The journey to Diaspora: setting up your own pod
The first step in the journey to Diaspora is to get your own Diaspora server because, well, that’s the whole point of a distributed social network: you get to own your stuff (you could argue that, on the other hand, I’m not running my own email server, but, err, whatever, indulge me).
Unfortunately, setting up a Diaspora pod is insanely convoluted and complex.
After the jump, we’ll get into the meat of things and hopefully it will help you with the process (if you ever want to attempt it).
Follow the guide
Looking at the complexity of setting up a Diaspora pod, there’s something to be said about the Ruby community, who often seems to degenerate into a pile of over-engineered, over-complex set of weirdly named libraries and tools, all of which end up being very slow and memory hungry. Hipsters was the worse thing that ever happened to the Ruby language.
Anyway, enough trolling, you probably want to start by following the installation guides, over at Github. My server is an Ubuntu virtual machine so I followed the Ubuntu guide which will make you
apt-get install a whole lot of packages, from system libraries to Ruby and the usual suspects (
rake, etc.). Once that’s done, you move on to the Diaspora installation guide itself, which is where things get fun (given a certain definition of “fun”), and where I’ll try to hold your hand (no homo).
Note that several “easy installer” initiatives are being worked on, mostly targeted at popular hosting companies like Heroku. By the time you read this, you may have something available for your situation.
Get an SSL certificate
The first thing you need is an SSL certificate for your domain. Since you’ll be exchanging potentially private communications between your pod and the other pods, it’s a good idea to go through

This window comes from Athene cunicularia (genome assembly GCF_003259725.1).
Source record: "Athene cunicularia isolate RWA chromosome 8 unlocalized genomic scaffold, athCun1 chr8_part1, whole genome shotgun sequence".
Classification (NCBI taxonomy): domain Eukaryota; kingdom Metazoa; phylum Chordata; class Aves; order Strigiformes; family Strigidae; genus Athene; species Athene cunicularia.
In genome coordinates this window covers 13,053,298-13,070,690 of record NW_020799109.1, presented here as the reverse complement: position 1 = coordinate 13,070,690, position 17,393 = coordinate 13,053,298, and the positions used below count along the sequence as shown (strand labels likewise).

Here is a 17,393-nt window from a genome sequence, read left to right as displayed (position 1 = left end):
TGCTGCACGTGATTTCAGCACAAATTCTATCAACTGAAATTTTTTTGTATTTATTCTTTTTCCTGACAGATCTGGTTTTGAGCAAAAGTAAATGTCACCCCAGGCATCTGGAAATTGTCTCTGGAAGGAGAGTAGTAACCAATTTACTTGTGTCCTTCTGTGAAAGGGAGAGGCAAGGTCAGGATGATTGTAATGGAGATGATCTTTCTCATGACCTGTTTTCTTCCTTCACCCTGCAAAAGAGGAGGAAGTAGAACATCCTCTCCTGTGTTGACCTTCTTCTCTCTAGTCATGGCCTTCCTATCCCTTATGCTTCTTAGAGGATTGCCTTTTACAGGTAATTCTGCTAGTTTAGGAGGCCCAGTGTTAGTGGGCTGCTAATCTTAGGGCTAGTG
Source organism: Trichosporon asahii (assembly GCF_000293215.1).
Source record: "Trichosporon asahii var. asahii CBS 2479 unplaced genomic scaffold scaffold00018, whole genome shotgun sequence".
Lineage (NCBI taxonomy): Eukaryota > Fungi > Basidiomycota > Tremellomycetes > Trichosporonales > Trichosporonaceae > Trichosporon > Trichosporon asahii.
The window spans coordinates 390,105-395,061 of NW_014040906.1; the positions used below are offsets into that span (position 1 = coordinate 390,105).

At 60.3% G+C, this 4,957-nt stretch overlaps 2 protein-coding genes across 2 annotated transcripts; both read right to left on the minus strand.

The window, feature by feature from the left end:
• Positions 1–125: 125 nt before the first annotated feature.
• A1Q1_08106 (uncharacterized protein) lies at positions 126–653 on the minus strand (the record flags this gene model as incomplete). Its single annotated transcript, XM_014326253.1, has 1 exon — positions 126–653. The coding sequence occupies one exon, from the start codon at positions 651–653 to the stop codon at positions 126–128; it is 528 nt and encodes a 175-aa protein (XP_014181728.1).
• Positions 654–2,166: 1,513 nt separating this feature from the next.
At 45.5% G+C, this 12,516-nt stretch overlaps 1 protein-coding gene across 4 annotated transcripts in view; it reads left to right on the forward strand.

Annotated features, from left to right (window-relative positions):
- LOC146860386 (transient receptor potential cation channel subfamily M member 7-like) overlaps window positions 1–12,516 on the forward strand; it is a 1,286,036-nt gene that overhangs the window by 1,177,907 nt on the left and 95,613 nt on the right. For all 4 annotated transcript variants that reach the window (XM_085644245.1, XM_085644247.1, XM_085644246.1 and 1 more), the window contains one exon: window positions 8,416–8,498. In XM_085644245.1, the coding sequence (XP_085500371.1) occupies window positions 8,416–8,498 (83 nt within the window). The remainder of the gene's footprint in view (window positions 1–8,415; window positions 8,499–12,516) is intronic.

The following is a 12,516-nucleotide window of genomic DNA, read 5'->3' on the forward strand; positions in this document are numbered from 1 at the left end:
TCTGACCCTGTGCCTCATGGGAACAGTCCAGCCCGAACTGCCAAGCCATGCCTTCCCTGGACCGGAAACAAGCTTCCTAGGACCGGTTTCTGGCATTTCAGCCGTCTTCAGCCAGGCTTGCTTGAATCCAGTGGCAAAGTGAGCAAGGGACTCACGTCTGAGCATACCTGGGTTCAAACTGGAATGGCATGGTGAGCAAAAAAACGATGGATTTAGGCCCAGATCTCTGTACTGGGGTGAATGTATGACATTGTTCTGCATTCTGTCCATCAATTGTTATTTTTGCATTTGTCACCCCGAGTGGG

https, which means getting an SSL certificate. You could usually use a self-signed certificate for this, but the bigger pods (a.k.a “community pods”) won’t accept that, so you need a proper certificate.
The documentation will point you at StartSSL, which delivers free class 1 certificates for your domain for a year. That’s enough to get you started. Just go to their website and follow the instructions – you’ll end up with a few keys and other serious-looking files. If you plan on hosting your pod on a sub-domain, don’t forget to add your top-level domain to the alternative domains falling under the certificate.
If you keep following the installation guide, you will at that point have cloned the Diaspora repository on your server, run a few commands like
bundle install, and edited a few configuration files. Here are a few tips, though:
- Before you do all the RVM and
bundlerstuff, make sure you
apt-get install libreadline-dev libncruses-dev. Hopefully this will make the
readlinegem work right away. We’ll talk about that later.
- For some reason, the
config/application.yml.examplefile features a
pod_urlwith a port 3000 specified. Make sure you take this out when you replace it with your own domain URL. This has to be the real, public URL (otherwise your Diaspora ID will have
- For me, the
/etc/ssl/certs/ca-certificates.crt, but it of course depends on your Linux distribution.
Of course, you’ll need to follow the instructions for setting up a “production” server. Don’t set
true, there’s no need for that – Apache will serve the static assets already. Set
false, too, because it looks like it’s mostly for development/debugging purposes.
I’d recommend setting up the mailer right away (it’s the thing that sends notification emails). For some reason, even when
false, Diaspora will try to send some emails, resulting in errors and failed jobs. It’s not a huge deal (maybe), but I like to avoid false positives in my error logs. Here it goes:
- Set the
- That’s it! (although you can optionally set some nice email address for the sender).
Setting up the database
For some reason, the config files assume you’re going to run the app with the
root MySQL user. I don’t know what they’re smoking over at DiasporaHQ but there’s no way I’m going to do that, so instead I created a new database myself, called